Skip to content

Konovalets in Kyiv

June 12, 2011

This past week, I’ve noticed some new graffiti has been plastered all over my neighborhood. Take a look:

Kyiv, 2011

Ever the curious purveyor of street graffiti culture and especially, political street culture, I took a closer look. For all you Ukrainian history fans (and nationalists) out there, you’ll notice this is, in fact, Yevhen Konovalets, founder of the OUN or Organization of Ukrainian Nationalists. Konavalets, a Galician native (and son of Polish woman I might add), studied law at the University of Lviv in the 1910s where he first became involved in Ukrainian nationalist activities. He fought in the Austro-Hungarian army during WWI and was taken POW by the Russians, but then fled and met up with other Galician-Ukrainian nationalist-minded soldiers and went to Kyiv. There they formed a number of military units that fought against the Soviets in Kyiv and other parts of Ukraine. He then helped create the Ukrainian Military Organization (UVO), which was to fight against both Poles and Russians in the turmoil that was post-WWI Eastern Europe.

Having lost out to both Poland and Soviet Russia in the civil war in Ukraine, Konovalets spent the next two decades in exile between Czechoslovakia, Germany, Switzerland and Italy. It was in 1929 that he created the OUN, which was to play a major part in WWII hostilities. The goal of the right-wing nationalist organization was to create an independent Ukraine through armed struggle (emphasis on “armed”). He was never to take part in this struggle again though, since in 1939 he was murdered by a NKVD agent in Rotterdam. Konovalets was sent a box of chocolates from a “friend” that blew up when opened (can’t blame the chekists for a lack of creativity). As historians of this time period know, Konovalets death was extremely important since it opened up an era of struggle within the Ukrainian Nationalist Organization between Andriy Melnyk and Stepan Bandera. This in-fighting was also to play out in dramatic fashion during the Second World War with the latter, Bandera, ultimately winning out and taking full control of the nationalist movement.

And thus, Konovalets has remained a symbol of Ukrainian nationalist struggle for the past seventy years or so now. Who is putting up this graffiti? That would be the Molodizhnyi Nationalistychnyi Konhres (MNR) (or Nationalist Youth Congress), which is a right-wing nationalist youth group created in the 2000s. They see themselves as the offspring of the OUN in the modern era whose goals it is to “to defend the rights and interests of young Ukrainians” and the “propaganda and ideas of Ukrainian nationalism.” As far as I can tell they are the youth section of the far-right Ukrainian Nationalist organization, Orhanizatsiia Ukrains’kykh Natsionalistiv Revoliutsiina OUN(r). They are both connected to the Nationalist Portal website, which is based right in the center of Kyiv on Yaroslaviv Val (news to me).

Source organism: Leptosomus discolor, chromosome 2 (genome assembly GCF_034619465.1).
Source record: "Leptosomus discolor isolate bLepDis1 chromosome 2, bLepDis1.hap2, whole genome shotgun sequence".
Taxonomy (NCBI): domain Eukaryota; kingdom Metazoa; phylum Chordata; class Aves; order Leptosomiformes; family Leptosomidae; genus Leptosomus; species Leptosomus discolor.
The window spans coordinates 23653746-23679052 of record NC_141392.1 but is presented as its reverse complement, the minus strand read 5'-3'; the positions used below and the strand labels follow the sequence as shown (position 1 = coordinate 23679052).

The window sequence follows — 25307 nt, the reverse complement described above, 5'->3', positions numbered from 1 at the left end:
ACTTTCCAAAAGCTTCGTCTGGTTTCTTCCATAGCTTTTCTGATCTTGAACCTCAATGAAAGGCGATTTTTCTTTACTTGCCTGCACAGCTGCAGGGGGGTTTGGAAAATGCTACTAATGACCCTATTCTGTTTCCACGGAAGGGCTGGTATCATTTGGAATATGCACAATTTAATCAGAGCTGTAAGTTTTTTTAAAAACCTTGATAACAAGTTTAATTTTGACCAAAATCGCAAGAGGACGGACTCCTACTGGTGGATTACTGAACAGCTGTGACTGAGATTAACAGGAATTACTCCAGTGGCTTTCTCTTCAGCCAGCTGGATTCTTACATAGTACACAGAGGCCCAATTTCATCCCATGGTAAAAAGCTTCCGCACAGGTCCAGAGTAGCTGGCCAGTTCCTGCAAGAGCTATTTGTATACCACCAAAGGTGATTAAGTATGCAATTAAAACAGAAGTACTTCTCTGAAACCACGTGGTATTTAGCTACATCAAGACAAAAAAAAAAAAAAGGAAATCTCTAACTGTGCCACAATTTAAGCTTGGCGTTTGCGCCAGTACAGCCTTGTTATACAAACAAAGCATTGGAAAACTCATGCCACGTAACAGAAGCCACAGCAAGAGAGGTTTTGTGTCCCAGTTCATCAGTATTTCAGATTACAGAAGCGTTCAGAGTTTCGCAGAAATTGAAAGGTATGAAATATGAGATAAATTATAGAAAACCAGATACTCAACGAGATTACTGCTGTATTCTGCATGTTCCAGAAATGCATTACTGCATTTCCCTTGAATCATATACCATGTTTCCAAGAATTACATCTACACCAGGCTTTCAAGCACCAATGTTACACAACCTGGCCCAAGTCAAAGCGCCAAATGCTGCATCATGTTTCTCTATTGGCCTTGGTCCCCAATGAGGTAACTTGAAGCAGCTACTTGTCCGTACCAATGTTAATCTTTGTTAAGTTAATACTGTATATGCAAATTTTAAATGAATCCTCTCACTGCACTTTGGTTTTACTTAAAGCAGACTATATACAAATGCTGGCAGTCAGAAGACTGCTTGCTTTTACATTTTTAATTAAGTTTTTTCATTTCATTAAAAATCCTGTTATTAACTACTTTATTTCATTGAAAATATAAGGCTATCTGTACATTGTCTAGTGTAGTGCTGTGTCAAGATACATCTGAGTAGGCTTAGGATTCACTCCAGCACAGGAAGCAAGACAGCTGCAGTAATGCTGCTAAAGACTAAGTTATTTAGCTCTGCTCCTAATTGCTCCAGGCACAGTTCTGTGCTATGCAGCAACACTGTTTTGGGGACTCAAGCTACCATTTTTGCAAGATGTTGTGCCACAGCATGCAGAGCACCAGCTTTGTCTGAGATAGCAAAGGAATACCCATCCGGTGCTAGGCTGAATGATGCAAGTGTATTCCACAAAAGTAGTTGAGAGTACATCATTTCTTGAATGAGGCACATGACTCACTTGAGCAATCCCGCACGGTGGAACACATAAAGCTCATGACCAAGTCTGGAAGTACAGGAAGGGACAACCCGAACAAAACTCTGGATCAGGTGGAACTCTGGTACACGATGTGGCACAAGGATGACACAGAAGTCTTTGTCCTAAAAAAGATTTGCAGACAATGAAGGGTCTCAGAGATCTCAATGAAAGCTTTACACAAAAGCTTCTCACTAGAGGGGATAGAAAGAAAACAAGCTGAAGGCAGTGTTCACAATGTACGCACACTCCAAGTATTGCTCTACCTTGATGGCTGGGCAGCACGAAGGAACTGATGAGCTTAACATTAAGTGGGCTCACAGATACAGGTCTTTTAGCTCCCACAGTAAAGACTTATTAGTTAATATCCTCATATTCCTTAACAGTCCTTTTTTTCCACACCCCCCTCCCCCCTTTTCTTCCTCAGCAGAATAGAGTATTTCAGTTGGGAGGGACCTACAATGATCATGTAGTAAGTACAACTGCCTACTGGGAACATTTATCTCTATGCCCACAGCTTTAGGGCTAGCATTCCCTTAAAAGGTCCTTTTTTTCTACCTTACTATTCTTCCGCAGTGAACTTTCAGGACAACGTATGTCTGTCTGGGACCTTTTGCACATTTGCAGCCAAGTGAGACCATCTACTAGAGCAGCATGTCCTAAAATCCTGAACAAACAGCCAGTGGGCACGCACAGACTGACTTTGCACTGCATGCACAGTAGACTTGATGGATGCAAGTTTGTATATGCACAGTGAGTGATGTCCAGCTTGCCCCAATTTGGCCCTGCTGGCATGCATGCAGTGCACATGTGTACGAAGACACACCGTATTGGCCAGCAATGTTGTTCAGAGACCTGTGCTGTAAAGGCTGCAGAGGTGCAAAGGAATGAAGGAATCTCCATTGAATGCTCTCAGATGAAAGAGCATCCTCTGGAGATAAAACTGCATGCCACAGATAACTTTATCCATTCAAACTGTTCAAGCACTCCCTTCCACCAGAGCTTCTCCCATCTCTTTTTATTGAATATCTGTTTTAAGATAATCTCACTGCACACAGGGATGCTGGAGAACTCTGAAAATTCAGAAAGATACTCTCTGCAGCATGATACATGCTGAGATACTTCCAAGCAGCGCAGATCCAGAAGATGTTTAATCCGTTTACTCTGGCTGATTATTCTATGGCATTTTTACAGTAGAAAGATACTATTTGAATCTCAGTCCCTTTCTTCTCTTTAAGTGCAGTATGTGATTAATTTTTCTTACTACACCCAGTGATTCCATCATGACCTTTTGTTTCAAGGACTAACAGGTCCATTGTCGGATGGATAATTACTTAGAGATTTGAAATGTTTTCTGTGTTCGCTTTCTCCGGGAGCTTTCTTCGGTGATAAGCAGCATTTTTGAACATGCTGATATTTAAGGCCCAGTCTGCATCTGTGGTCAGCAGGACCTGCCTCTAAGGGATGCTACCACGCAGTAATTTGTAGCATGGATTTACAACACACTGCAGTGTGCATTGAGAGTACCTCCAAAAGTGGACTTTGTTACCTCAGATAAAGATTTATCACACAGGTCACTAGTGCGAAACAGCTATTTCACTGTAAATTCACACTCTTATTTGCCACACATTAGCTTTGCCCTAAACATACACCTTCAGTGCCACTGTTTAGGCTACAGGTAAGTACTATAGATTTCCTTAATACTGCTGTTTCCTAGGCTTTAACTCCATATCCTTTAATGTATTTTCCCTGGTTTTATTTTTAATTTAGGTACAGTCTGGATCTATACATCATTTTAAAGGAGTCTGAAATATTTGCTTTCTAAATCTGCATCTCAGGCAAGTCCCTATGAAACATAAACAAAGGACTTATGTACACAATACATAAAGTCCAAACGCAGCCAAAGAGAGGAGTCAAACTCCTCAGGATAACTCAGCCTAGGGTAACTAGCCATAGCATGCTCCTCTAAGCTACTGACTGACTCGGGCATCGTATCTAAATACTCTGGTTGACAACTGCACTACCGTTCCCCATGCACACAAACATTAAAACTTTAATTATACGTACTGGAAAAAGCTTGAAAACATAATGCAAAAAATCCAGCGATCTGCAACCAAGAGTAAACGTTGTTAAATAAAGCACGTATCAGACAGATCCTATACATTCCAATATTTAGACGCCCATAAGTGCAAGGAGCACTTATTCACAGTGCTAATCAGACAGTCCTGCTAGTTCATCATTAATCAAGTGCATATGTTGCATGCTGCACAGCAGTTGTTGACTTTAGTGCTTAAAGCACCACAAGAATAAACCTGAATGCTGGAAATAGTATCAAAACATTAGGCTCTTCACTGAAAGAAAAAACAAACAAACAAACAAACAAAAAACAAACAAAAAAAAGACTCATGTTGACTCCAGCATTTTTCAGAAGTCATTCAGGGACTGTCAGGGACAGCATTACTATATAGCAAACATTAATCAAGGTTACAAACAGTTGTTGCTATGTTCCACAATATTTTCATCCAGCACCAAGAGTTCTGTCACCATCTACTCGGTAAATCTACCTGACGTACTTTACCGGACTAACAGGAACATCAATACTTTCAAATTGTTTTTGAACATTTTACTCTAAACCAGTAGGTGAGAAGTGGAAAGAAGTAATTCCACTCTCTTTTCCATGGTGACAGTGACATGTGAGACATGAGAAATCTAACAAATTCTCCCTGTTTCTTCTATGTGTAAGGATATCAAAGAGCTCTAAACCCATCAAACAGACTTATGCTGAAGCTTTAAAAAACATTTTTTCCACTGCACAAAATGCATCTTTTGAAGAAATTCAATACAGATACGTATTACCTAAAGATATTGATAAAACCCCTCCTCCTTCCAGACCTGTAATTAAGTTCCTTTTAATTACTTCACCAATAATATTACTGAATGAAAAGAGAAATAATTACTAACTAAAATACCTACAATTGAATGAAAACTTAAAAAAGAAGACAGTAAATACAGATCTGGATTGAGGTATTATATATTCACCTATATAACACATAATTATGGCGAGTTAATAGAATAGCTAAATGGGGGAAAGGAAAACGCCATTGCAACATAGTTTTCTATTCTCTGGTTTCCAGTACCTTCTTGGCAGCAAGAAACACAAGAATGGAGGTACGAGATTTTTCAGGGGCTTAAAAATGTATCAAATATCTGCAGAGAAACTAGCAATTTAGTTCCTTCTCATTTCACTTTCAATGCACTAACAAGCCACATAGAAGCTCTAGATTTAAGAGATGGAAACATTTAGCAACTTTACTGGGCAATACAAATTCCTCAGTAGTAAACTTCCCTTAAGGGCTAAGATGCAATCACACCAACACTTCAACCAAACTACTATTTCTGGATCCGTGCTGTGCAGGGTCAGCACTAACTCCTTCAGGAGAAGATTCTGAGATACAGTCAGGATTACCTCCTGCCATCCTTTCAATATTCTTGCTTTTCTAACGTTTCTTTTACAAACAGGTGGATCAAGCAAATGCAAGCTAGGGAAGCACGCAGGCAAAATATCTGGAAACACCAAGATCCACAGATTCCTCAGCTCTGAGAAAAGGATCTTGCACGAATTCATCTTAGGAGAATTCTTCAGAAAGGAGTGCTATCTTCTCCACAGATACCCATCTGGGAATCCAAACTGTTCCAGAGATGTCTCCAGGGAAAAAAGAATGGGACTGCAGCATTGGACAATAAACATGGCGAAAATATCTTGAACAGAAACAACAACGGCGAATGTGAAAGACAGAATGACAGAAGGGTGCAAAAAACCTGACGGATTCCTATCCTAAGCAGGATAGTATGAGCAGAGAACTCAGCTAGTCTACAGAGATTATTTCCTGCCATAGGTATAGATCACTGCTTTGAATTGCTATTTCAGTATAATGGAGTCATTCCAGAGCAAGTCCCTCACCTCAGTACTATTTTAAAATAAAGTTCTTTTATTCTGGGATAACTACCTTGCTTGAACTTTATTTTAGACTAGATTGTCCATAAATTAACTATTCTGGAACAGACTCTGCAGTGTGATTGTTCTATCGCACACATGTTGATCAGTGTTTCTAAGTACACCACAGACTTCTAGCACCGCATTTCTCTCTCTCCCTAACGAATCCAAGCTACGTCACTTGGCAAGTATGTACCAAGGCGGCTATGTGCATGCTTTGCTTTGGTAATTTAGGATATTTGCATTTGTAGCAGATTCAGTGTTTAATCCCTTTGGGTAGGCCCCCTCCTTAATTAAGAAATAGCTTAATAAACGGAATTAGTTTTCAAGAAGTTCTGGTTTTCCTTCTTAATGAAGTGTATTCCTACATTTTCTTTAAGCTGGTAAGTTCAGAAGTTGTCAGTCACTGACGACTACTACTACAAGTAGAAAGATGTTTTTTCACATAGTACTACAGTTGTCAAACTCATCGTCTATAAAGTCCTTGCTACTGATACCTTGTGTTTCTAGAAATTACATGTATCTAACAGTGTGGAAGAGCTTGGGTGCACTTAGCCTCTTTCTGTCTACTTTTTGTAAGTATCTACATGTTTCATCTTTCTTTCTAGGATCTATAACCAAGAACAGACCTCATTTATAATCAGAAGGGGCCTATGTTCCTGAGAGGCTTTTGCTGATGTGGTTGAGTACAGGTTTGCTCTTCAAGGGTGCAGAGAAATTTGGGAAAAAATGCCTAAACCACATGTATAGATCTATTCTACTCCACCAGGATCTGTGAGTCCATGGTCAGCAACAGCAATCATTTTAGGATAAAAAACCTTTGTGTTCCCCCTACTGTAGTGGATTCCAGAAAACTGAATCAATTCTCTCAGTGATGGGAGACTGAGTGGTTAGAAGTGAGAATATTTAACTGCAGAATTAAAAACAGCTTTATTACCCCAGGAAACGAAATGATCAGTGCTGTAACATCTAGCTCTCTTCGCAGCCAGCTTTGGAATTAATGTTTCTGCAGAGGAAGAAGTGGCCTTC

Feathered and Sainted Konovalets.

The 120 years noted in the graffiti refers to the 120th anniversary of Konovalets’ birth, which the MNK will be celebrating in Kyiv on June 14th at Drahomanov University (I think I’m busy that day). I’m curious about what kind or reception this type of organization has in Kyiv, to say the least. Kyiv is not exactly known for being a hotbed of far right-wing Ukrainian nationalism. I’ve already seen one of the Konovalets crossed out in spraypaint. More typically, one finds nationalist propaganda in the West, namely L’viv and in others places, like Lut’sk and Rivne. I suppose the larger question is: Does Kyiv, or Ukraine for that matter, need more of the 1920’s style of nationalist ideology that sacrifices militarism and ethnic essentialist understandings of race and nation? Is that going to make Ukraine a better place? Probably not.

(First photograph by the author and second picture from a 1938 memorial book for Konovalets. More from this book here and others from a 1939 publication here)

One Comment leave one →
  1. Madison permalink
    June 12, 2011 12:27 pm

    Wow! It’s the Ukrainian Joan of Arc from the medieval year of 1939!

Leave a Reply

Fill in your details below or click an icon to log in: Logo

You are commenting using your account. Log Out /  Change )

Google+ photo

You are commenting using your Google+ account. Log Out /  Change )

Twitter picture

You are commenting using your Twitter account. Log Out /  Change )

Facebook photo

You are commenting using your Facebook account. Log Out /  Change )


Connecting to %s

%d bloggers like this: